Losers Are More Likely To Believe In Conspiracy Theories, Study Finds

Everyone knows someone who’s a little bit too invested in conspiracy theories. By that, I mean everyone tolerates that weird dude who enjoys spouting complete and utter shit.

Well, it looks like science has finally figured out why people flock to conspiracy theories, and it’s not necessarily a good thing.

“Conspiracy theories are for losers,” Joseph E. Uscinski of the University of Miami told PsyPost. “People who are on the outside, people who lost, people who lack control, tend to believe in conspiracy theories.”


The researchers of the study, which was published in the scientific journal Political Research Quarterly, surveyed 1,230 Americans to figure out why some people believed that voting fraud had swung the outcome of the 2012 election.

“We see this play out in our national debates: when Bush was president, Democrats were the ones propagating the conspiracy theories. They put forward theories about 9/11, war for oil, Halliburton, Cheney, Blackwater, etc. When Obama came to office, those theories became socially and politically inert.

“The prominent conspiracy theories came from Republicans and were about Obama faking his birth certificate, killing the kids at Sandy Hook, Benghazi, etc.”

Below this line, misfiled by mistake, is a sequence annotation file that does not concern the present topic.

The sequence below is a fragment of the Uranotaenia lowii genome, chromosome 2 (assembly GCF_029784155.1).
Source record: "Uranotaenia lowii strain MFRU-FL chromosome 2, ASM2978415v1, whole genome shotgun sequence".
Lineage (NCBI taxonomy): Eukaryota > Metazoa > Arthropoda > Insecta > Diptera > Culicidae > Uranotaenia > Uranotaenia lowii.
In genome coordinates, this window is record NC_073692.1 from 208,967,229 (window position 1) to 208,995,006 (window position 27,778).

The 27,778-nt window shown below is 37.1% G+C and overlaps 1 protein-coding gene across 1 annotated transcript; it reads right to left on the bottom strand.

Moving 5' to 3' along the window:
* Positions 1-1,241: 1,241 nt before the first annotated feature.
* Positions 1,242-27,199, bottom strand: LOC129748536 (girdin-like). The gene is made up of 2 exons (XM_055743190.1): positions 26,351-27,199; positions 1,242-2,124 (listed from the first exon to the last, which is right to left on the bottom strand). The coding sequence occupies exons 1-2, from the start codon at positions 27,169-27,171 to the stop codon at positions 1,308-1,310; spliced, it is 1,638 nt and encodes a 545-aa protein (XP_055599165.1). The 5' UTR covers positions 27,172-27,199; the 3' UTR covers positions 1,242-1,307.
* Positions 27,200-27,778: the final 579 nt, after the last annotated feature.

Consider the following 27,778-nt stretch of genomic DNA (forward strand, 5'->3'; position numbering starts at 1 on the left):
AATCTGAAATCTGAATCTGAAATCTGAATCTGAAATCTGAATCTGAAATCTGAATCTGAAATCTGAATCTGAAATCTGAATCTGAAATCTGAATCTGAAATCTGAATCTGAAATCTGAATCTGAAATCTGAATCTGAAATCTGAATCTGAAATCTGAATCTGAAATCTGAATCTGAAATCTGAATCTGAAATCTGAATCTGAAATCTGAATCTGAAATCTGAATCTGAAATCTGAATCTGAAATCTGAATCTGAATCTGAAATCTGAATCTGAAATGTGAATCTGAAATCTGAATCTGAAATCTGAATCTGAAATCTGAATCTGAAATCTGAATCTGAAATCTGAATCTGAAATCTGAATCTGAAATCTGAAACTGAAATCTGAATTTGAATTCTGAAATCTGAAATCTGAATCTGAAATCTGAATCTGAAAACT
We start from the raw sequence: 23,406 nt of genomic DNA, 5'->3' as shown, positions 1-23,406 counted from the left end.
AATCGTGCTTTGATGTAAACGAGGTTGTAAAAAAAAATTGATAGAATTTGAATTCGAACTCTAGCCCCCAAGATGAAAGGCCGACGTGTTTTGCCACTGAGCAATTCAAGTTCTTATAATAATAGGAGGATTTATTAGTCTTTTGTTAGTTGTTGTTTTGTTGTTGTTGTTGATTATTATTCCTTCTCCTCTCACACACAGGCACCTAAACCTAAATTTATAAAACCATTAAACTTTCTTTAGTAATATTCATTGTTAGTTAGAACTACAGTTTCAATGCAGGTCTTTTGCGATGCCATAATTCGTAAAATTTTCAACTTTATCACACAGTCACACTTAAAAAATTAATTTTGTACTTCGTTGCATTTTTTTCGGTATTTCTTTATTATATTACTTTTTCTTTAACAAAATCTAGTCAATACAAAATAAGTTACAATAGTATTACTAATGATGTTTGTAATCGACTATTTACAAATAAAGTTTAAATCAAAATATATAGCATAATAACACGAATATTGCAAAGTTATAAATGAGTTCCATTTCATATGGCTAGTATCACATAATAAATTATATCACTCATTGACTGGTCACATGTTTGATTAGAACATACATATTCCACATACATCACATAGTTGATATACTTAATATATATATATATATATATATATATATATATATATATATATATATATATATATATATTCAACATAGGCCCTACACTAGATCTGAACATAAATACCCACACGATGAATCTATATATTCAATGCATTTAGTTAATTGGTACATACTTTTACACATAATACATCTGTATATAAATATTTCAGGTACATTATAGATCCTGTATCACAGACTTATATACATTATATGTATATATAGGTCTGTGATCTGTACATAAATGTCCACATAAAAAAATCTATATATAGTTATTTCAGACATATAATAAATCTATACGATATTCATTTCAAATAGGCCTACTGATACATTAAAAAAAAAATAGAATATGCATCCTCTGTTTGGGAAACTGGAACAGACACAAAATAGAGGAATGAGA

“Now that Trump is president, the popular conspiracy theories come from Democrats and focus on Trump and Russia,” Uscinski said. “Conspiracy theories follow the ebb and flow of power and losers tend to propagate them the most.”

“The people who believe in conspiracy theories tend to do so because of an underlying disposition towards seeing events and circumstances as the product of conspiracies,” Uscinski said.

“This is why some people (and we all have a friend like this) believe in almost every conspiracy theory out there, and some people reject most conspiracy theories out of hand.

It isn’t really evidence that drives people to believe in conspiracy theories, it’s their own biased interpretations of evidence.”

So there you go, we now have science to back up what we already know.

Source: Psypost


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